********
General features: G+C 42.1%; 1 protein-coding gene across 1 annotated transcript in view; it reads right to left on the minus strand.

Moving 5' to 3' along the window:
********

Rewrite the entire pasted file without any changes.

General features: G+C 42.1%; 1 protein-coding gene across 1 annotated transcript in view; it reads right to left on the minus strand.

Moving 5' to 3' along the window: